Joe Burrow plays despite calf injury, leads Bengals to first win


ben babyespn staff writerSeptember 26, 2023, 02:13 am ETread 3 minutes

CINCINNATI – When it came to Joe Burrow’s play on Monday night, one thing mattered most: If the Cincinnati Bengals quarterback felt well enough to compete, he wanted to be on the field.

Eight days after suffering a right calf strain, Burrow played every offensive snap and helped lead the Bengals to their first win of the season, a 19–16 decision over the Los Angeles Rams.

The Bengals (1-2) were facing their first possible three-game losing streak since Burrow’s rookie season in 2020. This was a major factor in Burrow pushing hard to play in a prime-time game despite a calf problem.

“There’s a risk of going in there and potentially damaging it again,” Burrows said. “But there’s also the risk of not going out there and going 0-3. So I wanted to be there for my guys, and I was confident I’d be able to do what I needed to to get the win.”

Burrow was 26 of 49 passing for 259 yards with no touchdowns and one interception. Afterward, he acknowledged that he and the offense needed to improve. However, his performance was adequate on the night as Cincinnati linebacker Logan Wilson had two interceptions and the defense tallied six sacks and held the Rams to one touchdown on four red zone drives.

Burrow said he worked out Monday morning and felt good enough to play. He said that there is no flaw in the criteria. Once he practiced on Friday and Saturday, he said he was confident in his ability to compete and expressed his sentiment to team personnel.

Bengals wide receiver Jamar Chase had been vocal all week that Burrow would not play if he was not fully healthy, and Chase reiterated that opinion before the game.

Chase said, “I was like, ‘You’re crazy, boy. I didn’t want you to play.’ “It shows that Joe is tough. But he’s a football player, man. You can’t beat him by being tough like that. They don’t make a lot of quarterbacks tough like that.”

Burrow responded to Chase by telling him he was going to get the ball more often against the Rams (1-2). And that’s exactly what happened: Chase had 12 catches on 15 targets for 141 yards, including a 43-yard completion that tested Burrow’s calf.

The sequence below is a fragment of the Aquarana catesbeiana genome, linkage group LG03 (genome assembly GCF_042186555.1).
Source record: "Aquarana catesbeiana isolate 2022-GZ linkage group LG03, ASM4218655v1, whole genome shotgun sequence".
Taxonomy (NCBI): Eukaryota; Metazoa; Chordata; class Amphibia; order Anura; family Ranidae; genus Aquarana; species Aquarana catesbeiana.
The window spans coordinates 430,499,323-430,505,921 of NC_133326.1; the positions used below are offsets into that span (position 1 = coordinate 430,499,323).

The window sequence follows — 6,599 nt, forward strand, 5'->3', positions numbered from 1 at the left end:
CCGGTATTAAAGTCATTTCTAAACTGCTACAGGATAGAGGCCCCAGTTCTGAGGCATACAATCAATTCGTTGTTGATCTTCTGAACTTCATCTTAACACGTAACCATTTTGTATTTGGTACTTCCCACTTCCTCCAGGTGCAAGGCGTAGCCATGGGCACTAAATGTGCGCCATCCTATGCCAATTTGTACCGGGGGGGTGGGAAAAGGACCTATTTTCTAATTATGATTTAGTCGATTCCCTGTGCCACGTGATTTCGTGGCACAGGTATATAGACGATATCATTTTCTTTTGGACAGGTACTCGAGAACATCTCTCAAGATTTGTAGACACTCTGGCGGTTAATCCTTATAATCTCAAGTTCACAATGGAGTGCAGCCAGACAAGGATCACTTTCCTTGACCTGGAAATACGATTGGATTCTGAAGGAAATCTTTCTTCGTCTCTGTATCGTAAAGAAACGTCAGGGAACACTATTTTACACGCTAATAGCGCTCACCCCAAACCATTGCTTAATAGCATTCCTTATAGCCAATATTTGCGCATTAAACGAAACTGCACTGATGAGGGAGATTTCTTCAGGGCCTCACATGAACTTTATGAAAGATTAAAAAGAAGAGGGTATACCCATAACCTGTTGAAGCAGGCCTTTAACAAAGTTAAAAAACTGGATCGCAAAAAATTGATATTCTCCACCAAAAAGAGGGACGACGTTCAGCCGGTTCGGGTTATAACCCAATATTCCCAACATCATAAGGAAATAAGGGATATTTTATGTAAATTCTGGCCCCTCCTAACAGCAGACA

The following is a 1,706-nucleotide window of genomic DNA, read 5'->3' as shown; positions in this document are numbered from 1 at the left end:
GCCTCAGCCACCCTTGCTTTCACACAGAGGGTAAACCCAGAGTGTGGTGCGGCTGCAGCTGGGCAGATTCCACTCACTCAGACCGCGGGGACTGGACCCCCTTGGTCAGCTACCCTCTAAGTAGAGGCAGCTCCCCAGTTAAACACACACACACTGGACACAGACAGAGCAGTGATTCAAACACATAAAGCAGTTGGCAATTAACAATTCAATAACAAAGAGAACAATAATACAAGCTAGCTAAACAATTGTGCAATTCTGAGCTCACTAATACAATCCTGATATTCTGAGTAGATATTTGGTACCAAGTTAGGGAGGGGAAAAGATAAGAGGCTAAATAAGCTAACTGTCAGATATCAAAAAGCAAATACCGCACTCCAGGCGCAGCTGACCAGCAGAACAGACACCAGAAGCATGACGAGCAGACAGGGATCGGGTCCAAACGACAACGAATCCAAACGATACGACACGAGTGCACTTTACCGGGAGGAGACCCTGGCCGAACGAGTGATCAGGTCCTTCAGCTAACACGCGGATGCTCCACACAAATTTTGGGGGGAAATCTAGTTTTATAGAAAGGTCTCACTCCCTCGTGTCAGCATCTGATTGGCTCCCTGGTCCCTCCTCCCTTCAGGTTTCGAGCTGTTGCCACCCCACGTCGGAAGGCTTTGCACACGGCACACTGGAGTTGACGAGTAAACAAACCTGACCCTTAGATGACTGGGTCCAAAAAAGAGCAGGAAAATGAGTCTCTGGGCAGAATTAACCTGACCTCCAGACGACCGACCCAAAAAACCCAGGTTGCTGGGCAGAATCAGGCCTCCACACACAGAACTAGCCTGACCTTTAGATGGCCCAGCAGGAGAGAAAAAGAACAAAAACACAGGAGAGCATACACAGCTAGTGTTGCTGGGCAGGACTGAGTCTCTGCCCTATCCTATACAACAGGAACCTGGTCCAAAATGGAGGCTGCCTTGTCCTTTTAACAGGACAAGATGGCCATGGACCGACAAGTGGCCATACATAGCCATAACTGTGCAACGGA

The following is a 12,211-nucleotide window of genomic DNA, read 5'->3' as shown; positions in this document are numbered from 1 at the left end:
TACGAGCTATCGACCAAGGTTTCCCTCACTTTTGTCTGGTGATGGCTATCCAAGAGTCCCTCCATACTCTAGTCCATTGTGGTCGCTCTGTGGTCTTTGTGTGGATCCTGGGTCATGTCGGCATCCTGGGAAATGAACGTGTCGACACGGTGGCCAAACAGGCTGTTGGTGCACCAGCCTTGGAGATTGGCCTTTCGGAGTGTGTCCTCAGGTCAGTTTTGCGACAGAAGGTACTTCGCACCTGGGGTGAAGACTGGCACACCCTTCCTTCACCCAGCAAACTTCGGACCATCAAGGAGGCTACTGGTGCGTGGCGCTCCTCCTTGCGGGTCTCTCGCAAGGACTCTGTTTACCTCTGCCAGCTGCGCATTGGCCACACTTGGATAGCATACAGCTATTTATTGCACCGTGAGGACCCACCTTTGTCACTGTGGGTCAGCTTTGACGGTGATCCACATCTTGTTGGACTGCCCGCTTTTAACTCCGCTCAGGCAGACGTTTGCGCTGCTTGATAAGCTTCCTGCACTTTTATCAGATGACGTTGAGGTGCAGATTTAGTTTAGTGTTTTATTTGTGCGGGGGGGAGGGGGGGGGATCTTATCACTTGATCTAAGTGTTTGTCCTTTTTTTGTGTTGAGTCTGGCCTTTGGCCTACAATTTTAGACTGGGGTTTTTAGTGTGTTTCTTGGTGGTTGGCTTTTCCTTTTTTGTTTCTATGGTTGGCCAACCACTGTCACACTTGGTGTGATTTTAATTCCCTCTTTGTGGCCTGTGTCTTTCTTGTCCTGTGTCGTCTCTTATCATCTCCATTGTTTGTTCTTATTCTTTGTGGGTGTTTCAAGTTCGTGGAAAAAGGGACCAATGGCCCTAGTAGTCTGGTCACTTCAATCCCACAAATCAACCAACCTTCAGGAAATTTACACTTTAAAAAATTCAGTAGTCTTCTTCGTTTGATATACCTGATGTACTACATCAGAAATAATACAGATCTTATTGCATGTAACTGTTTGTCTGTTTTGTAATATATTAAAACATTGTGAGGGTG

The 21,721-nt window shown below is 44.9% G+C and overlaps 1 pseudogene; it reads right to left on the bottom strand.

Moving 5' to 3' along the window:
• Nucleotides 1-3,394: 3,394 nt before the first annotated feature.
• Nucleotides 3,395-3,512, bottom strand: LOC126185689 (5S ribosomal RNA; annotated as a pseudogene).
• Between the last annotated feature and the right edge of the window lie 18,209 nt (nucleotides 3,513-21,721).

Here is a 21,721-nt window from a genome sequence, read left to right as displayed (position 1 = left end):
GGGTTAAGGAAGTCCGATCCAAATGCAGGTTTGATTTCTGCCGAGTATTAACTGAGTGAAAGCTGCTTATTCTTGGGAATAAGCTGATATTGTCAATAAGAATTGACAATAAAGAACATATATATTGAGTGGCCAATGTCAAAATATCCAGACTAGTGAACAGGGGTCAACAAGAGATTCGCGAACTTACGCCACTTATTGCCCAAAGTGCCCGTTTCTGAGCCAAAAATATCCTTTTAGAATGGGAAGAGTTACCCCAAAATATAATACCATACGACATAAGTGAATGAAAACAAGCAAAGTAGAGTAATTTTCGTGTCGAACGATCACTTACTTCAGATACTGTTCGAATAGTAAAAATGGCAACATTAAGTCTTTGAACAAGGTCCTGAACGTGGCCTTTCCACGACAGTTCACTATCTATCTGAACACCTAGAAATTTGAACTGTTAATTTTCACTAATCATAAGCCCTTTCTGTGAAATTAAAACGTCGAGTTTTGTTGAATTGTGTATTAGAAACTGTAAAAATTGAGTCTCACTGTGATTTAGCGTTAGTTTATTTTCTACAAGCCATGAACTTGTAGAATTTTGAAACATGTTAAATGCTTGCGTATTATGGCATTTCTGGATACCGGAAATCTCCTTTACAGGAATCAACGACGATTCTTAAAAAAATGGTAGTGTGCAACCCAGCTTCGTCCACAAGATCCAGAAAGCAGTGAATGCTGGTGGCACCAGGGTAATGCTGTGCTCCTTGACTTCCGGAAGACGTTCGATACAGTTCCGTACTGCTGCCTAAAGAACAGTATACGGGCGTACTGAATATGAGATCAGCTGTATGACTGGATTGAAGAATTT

Bengals coach Zac Taylor, the team’s offensive lineman, ran a fake toss for Burrow, in which he rolled to his right without any protection. He got a wide-open chase for Cincinnati’s longest play of the season.

Taylor said that the decision to expose Burrow in this way came from a discussion in the days before the game about whether both felt comfortable about it. Another conversation took place between the coach and the quarterback before the game which ultimately determined a field goal.

“I asked him about the first few plays and he felt good about it,” Taylor said. “It’s a quick toss, probably seven steps before it’s off the bench route for the jammer.”

The Bengals didn’t need Burrow to step up a ton. All they needed was for it to be mobile enough. Burrow said he was cautious about playing long and was not shy about throwing the ball quickly when trying to advance in the game.

Despite being sacked twice and hit six times, with Rams defensive tackle Aaron Donald recording two of those hits, Burrow was on the field by the end of the contest.

The signal-caller knows that calf injuries can escalate over the course of the season. But Monday’s performance was a promising sign as the Bengals prepare for a road game against the Tennessee Titans.

“We didn’t have any setbacks today, but it’s still day-to-day,” Burrows said. “I’ve learned through this process that it can happen at any time.

“It was good to deal with that. And it means we’ll be stronger for this week.”


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